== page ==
CA208
Placentia Bay


Country/territory: Canada

IBA Criteria met: A4iii (2008)
For more information about IBA criteria please click here

Area: 167,500 ha

Protection status:

Birds Canada / Nature Canada

Site description
Placentia Bay is located in southeast Newfoundland between the Avalon and Burin peninsulas. The IBA includes the eastern half of Placentia Bay from Argentia to Cape St. Marys and out to 25 km from shore. There are several low, non-vegetated isolated rocky islets in Placentia Bay. The Virgin Rocks, located 3 km west of Great Barasway are included in the site.

The bay is usually ice-free year round and prevailing southwest winds in summer produce frequent fog banks. Caplin spawn in the shallow waters of Placentia Bay; spawning season is anytime in June and July. The spawning caplin in this area attract large numbers of seabirds and Humpback Whales close to shore.

Key biodiversity
The large numbers of shearwaters, particularly Greater Shearwater using Placentia Bay is legendary among fisherman and birdwatchers but has been poorly recorded by science. The shearwaters are lured into Placentia Bay to feed on spawning caplin. Greater Shearwater is the most abundant of the three shearwater species occurring there regularly. More than 100,000 individuals have been recorded, which is a globally significant concentration. Sooty Shearwater is the second most common shearwater, whereas Manx Shearwater is typically uncommon (50-100 individuals).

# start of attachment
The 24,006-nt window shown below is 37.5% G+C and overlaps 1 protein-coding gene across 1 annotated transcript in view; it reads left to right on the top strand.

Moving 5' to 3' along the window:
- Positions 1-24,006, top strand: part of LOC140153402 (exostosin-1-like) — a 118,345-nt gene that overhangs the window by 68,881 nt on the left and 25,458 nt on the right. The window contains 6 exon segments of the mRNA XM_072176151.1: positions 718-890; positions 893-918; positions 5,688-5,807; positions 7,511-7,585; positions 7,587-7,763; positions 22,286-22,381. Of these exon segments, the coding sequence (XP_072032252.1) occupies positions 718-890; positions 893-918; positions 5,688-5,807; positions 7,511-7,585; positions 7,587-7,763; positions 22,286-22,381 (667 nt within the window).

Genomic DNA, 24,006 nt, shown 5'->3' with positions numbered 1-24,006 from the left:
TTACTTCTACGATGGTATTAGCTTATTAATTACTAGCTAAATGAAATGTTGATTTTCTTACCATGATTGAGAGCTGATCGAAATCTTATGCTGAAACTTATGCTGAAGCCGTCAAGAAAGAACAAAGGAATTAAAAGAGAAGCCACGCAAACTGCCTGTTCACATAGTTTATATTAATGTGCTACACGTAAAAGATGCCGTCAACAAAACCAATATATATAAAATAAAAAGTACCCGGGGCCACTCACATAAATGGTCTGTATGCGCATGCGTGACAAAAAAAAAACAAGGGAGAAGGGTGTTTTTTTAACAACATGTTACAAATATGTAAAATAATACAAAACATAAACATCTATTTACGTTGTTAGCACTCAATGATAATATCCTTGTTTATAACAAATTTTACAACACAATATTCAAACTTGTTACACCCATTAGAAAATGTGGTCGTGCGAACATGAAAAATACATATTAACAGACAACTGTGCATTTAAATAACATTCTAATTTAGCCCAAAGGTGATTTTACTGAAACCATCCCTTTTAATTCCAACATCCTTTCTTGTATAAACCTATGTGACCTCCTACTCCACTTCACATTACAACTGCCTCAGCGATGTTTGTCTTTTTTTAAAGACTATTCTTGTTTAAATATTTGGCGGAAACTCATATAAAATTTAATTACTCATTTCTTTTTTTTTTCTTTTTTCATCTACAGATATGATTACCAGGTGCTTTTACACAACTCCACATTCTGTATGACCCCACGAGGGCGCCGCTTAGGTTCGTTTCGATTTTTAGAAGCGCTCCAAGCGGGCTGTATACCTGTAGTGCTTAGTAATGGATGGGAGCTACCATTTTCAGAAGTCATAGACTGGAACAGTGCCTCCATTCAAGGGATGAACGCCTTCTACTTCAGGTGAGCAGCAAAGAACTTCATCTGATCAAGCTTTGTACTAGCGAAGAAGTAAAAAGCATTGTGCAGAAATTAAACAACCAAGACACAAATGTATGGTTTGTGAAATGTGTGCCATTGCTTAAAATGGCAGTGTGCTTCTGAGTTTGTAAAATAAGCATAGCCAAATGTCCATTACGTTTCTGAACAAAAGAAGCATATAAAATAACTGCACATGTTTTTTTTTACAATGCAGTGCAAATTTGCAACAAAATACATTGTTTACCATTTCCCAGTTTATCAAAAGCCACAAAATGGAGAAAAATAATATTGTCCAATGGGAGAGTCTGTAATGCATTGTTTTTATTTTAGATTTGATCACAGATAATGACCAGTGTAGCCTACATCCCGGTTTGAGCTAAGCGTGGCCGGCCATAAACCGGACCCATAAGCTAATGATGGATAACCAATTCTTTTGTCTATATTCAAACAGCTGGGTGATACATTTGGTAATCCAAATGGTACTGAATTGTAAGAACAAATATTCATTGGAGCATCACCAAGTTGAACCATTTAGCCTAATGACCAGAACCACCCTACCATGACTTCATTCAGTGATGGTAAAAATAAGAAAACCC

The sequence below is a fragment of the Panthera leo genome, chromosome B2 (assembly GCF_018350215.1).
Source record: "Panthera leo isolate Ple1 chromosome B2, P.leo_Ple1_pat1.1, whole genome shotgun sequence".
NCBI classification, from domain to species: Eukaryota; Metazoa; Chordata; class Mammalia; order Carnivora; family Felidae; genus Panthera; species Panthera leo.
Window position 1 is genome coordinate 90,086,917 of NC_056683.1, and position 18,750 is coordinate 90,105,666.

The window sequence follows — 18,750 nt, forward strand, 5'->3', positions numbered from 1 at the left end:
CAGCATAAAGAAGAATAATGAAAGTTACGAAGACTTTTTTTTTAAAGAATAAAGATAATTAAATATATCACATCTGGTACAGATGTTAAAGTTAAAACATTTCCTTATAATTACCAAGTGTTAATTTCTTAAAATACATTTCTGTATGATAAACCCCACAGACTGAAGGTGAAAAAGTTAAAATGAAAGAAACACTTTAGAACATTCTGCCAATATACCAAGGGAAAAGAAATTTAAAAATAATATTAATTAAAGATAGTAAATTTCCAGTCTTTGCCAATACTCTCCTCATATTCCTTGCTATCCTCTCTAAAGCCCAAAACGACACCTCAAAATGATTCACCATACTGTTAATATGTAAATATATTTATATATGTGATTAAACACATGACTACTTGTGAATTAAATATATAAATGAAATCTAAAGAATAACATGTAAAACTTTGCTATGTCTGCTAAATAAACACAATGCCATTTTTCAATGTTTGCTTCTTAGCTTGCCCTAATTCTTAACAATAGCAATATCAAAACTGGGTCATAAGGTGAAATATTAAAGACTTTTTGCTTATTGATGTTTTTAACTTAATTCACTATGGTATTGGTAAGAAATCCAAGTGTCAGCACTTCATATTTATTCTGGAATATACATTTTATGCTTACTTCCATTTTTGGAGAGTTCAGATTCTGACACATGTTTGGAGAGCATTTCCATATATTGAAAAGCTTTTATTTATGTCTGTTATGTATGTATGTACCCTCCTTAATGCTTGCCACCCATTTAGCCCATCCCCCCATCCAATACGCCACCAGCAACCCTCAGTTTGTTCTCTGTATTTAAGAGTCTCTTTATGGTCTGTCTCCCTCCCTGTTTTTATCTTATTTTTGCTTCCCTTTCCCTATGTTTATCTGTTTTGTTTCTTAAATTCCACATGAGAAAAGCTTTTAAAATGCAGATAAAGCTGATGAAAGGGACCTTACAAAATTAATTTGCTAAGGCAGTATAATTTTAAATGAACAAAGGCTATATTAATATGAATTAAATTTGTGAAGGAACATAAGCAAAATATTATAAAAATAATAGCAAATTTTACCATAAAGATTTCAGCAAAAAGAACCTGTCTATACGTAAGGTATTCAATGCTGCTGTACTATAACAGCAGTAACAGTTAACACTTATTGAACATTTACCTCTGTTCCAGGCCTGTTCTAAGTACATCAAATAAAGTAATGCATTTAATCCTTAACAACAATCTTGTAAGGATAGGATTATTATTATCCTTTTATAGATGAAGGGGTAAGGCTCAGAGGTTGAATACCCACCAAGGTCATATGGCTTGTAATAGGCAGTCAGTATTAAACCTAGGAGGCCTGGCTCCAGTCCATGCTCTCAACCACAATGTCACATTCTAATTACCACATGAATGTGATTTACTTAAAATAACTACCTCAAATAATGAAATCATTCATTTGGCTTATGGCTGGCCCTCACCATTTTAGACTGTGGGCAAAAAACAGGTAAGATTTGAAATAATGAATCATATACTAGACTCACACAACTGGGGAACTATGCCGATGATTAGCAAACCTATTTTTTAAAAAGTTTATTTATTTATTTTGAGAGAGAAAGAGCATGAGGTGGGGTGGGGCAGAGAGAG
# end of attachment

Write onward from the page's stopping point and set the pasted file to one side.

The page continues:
Local breeding seabirds, including Northern Gannett, Black-legged Kittiwakes and Common Murres from Cape St. Marys feed on caplin in Placentia Bay. Thousands of sub-adult Black-legged Kittiwakes feed in the bay, and these individuals are likely from numerous breeding colonies in the North Atlantic. Large numbers of Jaegers may also join the feeding flocks of kittiwakes to steal caplin from the juveniles. Up to 100 jaegers have been seen. Pomarine and Parasitic are most common whereas Long-tailed Jaegers are rare in this area.

Wintering Common Eiders often congregate around the Virgin Rocks. These eiders come into the Placentia Bay coast at various points along a 10 km stretch of coast from Great Barasway to Gooseberry Cove. Approximately 1,000 to 2,000 eiders winter around these rocks.


Recommended citation
BirdLife International (2020) Important Bird Areas factsheet: Placentia Bay. Downloaded from http://www.birdlife.org on 07/08/2020.